Live Long and Prosper

Leonard Nimoy died yesterday, at age 83, felled by tobacco even though he quit smoking 30 years ago. Star Trek’s Mr. Spock is dead, for good this time – unlike in the movies.

Although I never met Leonard Nimoy, I did meet James Doohan, one of his co-stars in the original Star Trek series. In the early 1980s (I think it was), between acting gigs, Doohan toured university campuses. He would give a lecture of sorts, answer questions and he had a blooper reel, outtakes from the series. That sort of stuff was rare back then. Today you can find it on YouTube. Doohan came to the radio station I was working at to do an interview about his show, and while I wasn’t the interviewer I made sure I was there to meet him. As a science fiction aficionado I had mourned the loss of the TV series and had been excited by the idea of Star Trek movies (even though most of them aren’t very good in my opinion). I remember being most amused by Doohan’s suggestions of what his character might have sounded like if his character, “Scotty,” had been another ethnicity; my favourite was the one with Indian accent. (I should mention I have another Star Trek connection, though a little farther removed: My mother went to high school with William Shatner, who played Captain Kirk.

After portraying Mr. Spock on television for three seasons, Nimoy was typecast; he couldn’t get away from the role, at least in the public’s mind. His 1975 autobiography was titled I Am Not Spock as he vainly attempted to distance himself a little from the character. By 1995 he had come to terms with it – the sequel was titled I Am Spock.

Star Trek was not the first time that Nimoy had portrayed someone from another planet. In 1952 he played a Martian in Zombies of the Stratosphere. A couple of years ago, in a fit of nostalgia, I bought a copy of Zombies, remembering how much I liked in in my childhood. I’d describe Nimoy’s performance as wooden – but I think that was the point; the bad guys weren’t supposed to be likeable, and the Martians were definitely the bad guys. Nimoy isn’t in the trailer for the film, (well, he is but not recognizably) but I’ve included it below anyway.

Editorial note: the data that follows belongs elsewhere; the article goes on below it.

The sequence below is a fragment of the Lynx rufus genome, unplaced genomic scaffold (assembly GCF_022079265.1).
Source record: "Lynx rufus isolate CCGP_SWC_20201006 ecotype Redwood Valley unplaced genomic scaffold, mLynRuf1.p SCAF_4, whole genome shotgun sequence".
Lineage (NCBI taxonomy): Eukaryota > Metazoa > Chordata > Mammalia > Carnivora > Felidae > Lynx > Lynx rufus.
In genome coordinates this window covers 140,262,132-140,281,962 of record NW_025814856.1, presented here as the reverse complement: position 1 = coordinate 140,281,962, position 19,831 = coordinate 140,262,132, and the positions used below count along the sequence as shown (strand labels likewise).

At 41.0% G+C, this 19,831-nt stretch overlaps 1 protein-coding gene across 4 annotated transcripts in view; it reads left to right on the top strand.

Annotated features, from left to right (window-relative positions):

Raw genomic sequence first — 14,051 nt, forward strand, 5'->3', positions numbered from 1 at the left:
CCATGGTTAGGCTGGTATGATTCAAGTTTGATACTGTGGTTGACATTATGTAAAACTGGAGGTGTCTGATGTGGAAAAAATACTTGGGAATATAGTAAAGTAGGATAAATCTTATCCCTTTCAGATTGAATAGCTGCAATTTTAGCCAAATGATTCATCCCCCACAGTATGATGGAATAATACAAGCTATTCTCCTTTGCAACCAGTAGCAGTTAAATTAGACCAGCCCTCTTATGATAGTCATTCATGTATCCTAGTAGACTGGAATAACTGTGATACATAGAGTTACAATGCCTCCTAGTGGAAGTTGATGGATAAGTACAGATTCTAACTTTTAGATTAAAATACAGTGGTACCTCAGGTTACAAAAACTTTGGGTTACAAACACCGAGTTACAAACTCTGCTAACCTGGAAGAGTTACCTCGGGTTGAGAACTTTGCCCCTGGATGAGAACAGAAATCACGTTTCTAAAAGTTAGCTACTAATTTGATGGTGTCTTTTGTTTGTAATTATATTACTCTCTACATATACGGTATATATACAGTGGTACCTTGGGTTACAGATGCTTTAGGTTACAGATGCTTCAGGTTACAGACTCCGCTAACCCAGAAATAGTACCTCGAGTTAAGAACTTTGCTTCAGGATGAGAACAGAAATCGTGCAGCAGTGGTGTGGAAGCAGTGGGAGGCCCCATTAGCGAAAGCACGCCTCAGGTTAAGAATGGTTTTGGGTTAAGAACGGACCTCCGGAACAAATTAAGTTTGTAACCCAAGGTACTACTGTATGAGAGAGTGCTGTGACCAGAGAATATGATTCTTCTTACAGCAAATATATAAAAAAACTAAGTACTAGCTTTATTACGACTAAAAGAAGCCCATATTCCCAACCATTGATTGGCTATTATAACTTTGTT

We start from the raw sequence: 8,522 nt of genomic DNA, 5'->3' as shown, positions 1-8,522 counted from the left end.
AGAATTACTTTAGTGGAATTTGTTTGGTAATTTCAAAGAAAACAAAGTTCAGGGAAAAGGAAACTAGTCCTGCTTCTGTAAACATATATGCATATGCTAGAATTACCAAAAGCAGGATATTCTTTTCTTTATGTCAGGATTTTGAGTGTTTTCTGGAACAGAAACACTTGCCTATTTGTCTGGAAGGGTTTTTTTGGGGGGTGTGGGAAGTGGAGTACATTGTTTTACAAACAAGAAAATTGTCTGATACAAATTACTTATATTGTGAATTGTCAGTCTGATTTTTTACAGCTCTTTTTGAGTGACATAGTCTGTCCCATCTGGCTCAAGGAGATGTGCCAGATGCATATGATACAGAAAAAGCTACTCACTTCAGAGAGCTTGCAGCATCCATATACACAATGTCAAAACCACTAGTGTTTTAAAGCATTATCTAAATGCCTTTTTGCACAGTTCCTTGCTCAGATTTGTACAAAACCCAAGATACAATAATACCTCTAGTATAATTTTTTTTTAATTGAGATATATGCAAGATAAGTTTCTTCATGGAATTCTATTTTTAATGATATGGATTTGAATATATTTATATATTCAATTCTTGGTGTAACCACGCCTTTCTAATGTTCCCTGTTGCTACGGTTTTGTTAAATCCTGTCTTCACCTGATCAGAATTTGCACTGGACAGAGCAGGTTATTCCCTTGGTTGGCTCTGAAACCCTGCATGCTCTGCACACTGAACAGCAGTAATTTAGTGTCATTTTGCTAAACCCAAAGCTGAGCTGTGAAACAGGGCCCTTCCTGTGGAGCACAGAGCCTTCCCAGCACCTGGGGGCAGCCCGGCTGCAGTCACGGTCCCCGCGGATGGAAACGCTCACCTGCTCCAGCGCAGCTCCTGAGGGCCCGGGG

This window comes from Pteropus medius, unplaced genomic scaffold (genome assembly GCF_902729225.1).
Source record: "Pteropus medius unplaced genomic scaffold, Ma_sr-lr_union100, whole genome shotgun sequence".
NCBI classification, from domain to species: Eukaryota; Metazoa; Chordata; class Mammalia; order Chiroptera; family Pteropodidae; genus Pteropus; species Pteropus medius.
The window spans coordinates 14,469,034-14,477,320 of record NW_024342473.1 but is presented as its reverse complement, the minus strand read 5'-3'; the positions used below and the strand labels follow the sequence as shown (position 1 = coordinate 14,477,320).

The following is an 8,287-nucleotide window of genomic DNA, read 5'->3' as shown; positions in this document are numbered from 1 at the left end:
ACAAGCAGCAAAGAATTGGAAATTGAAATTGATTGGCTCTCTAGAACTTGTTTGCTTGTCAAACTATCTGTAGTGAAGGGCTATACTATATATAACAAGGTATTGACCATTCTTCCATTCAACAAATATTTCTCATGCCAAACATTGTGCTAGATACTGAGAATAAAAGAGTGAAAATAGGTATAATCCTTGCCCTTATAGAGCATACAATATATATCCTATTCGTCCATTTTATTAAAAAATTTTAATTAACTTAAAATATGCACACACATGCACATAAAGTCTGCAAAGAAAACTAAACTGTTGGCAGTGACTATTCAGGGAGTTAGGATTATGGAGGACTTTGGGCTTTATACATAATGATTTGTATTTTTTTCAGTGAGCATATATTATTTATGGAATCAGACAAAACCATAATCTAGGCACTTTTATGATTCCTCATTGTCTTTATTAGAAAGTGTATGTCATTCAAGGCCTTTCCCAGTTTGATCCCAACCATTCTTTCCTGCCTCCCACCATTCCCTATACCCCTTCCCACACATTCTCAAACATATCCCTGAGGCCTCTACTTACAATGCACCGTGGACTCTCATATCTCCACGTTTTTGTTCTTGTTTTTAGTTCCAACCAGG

When television network executives cancelled the original Star Trek after its third season I am sure they thought that was the end of it. They could not have envisioned another four television series and 11 (I think, I didn’t look it up) feature films. They didn’t know what they had – they thought of the series as it had been originally pitched to them “Wagon Train to the stars.” (Wagon Train was a popular TV western of the time.) But the message of Star Trek resonated beyond the television audience. Using a science fiction setting it tackled hot topics like racism, the environment, technological progress and total war – always presenting a future filled with hope (providing the lessons were learned). In the 1960s, with war raging in Vietnam, different types of social unrest and the underlying fear of nuclear annihilation, people were drawn to a message of hope. Those people wouldn’t let the series die when the network cancelled it, and the rest is entertainment (and social) history. Leonard Nimoy was a big part of that. His Spock character, half human half alien, the two temperaments at times warring within, resonated with the times and a culture that frequently found itself in the same predicament.

Star Trek has been reimagined of course; the actors from the 1960s are mostly dead; but a younger generation has replaced them. The movies make money, but somehow it is not the same. To my generation Zachary Quinto will never really be Spock. Leonard Nimoy defined the role. He will be missed.

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